The Public Meltdown Gameplan

I’m not one for sports analogies. My parents pulled me from t-ball because…well I was really terrible at it. But if the last post was about defense (preventing tantrums) then I guess this post is offense. But the main thing here is that it is not you vs. your child. This is about winning together. It’s about joining with your child to help them regulate their emotions and behaviors, and not being upset with them if they can’t do that on your time table.

Tantrum Gameplan

Instinct for most people is to try and lift their child out of the unpleasant feelings of a tantrum ASAP by exuding the emotion they want their child to take on. [ex: being cheery or silly] This is actually not very helpful. On occasion, if you’re willing to put dignity aside, you can do something funny enough to make your child laugh and pull them out of the tantrum spiral. But most of the time it fails…why?

It fails because it is perceived as disconnection by your child. They are showing an unpleasant emotion (anger, frustration, sadness, fear etc…) and you are displaying the opposite. If you were crying and someone was making a funny face, you would intuitively feel that they did not understand you at that moment, which can be even more frustrating and disconnecting.

So go there with them. If your child is pre-verbal, mirror their feeling with facial expressions and tone of voice. If they have kind of good receptive language, verbally empathize with them:

  • “I know it’s [sad, frustrating, hard] to…
    • have to sit in the cart this long
    • not get that really cool toy
  • Then try and end on something they can look forward to that somewhat relates to what they are bummed about
    • …we can skip in the parking lot when we’re done.”
    • …we can pick out your favorite toy at home and play with it when we get back.”

Going there emotionally with your child is like climbing down in the hole with them to pick them up. Just trying to cheer them up is like yelling from the outside of the hole for them to find their own way out. Connection is key to co-regulating your child’s behavior with them. Make eye contact, stop what you’re doing and take the time.

Touch is also helpful if your child wants it. Some kids hate being touched when they are upset. Offer it, but don’t force it. Touch and any other thing that engages the 5 senses is very grounding and brings them back into focus and the ability to be present in the moment and not an emotional tornado.

The game plan also starts before it’s needed. Coaches call plays from the sidelines that the players have already practicedSame for your toddler. You can practice some basic emotional regulation at home:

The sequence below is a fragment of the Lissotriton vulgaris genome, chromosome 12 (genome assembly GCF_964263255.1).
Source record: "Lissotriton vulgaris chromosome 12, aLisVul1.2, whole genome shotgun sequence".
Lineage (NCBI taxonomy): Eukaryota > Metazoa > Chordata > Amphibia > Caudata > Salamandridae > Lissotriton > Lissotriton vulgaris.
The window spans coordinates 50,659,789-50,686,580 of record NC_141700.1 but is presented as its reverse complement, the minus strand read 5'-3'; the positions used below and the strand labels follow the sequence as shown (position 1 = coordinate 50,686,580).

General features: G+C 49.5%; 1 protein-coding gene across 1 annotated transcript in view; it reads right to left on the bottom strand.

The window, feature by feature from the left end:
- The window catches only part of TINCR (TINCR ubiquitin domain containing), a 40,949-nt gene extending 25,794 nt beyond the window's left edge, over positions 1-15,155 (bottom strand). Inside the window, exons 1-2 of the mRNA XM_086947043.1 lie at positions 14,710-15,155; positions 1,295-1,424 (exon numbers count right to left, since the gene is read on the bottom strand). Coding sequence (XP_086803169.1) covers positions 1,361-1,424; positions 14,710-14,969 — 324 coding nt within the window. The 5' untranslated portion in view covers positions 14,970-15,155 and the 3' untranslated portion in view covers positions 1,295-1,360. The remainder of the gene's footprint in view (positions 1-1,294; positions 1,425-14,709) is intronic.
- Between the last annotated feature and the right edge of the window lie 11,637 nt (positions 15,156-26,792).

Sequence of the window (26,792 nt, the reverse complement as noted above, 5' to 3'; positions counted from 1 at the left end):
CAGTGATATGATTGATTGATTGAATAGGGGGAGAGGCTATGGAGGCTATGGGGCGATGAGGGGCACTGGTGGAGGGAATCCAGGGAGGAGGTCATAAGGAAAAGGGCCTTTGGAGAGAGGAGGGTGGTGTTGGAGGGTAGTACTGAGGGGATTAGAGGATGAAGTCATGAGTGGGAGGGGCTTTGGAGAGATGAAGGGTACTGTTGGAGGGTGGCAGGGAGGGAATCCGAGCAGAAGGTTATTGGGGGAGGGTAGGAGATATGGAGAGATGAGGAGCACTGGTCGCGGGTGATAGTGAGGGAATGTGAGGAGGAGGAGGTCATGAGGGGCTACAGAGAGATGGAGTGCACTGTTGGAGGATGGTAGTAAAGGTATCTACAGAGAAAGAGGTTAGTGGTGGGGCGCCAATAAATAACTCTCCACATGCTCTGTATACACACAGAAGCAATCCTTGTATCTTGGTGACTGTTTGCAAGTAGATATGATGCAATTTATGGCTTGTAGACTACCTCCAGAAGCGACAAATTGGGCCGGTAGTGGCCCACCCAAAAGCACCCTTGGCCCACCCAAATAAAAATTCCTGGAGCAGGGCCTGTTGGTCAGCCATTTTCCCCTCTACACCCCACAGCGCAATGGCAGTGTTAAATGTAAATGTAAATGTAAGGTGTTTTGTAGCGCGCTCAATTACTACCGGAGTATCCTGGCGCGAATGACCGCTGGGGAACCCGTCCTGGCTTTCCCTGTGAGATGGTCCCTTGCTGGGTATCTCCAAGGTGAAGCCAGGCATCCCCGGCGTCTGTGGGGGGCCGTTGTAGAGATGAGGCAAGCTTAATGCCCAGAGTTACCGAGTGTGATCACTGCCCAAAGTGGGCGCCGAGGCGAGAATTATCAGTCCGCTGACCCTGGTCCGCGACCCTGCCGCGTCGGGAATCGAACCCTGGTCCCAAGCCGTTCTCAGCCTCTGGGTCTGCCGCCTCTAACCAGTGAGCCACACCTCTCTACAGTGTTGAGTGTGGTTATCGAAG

Identifying emotions and associated body sensations

  • When they are feeling slightly emotional, either give them an emotion word to put with that feeling or ask them what emotion they are feeling (depending on age and abilities)
  • Empathize with them. We all feel that way sometimes.
  • Ask them where they feel that emotion in their body (it’s called a feeling for a reason).
  • Ask them how characters in their favorite show or book might be feeling and why they might be feeling that way.

Practice relaxation skills

  • Sit down and teach them these skills then practice them when the child is not upset so they can switch into them quickly when they are upset.
    • Deep breathing– here’s a video on YouTube that you can watch together
    • Color breathing–this is just belly breathing only when you breath in have them imagine a calm or pretty color filling their body and when they breath out they imagine a yucky color leaving their body with all of their unpleasant feelings
    • Clapping: you can clap or tap rhythms then have your child repeat them. This focuses their attention on you in a simple, but effective way. It is also grounding, which is helpful when they are switching into emotional brain.
  • You can also practice with your child by having them pretend to be a character they love when that character is mad, sad, happy etc…

Also, remember that the basis of the tantrum may be in one of the prevention methods that got skipped. Just this weekend we went to THREE different grocery stores in a row (bad idea) and little man got hungry. So we did the only thing I could do…I opened some crackers and fed him…MAGIC! He was just hungry.

When the tantrum keeps happening

Sometimes you do all the right things to avoid a tantrum AND all the right things to handle one. But the toddler just keeps going! This is when we need to make sure the child is safe (not about to fling themselves out of a shopping cart or dart off in the parking lot) and just not worry about all the judgy looks.

If that last part is difficult for you, be on the look out for next week’s post about cognitive coping (think weight lifting for the mind) and mental boundaries (the fences that keep us safe).

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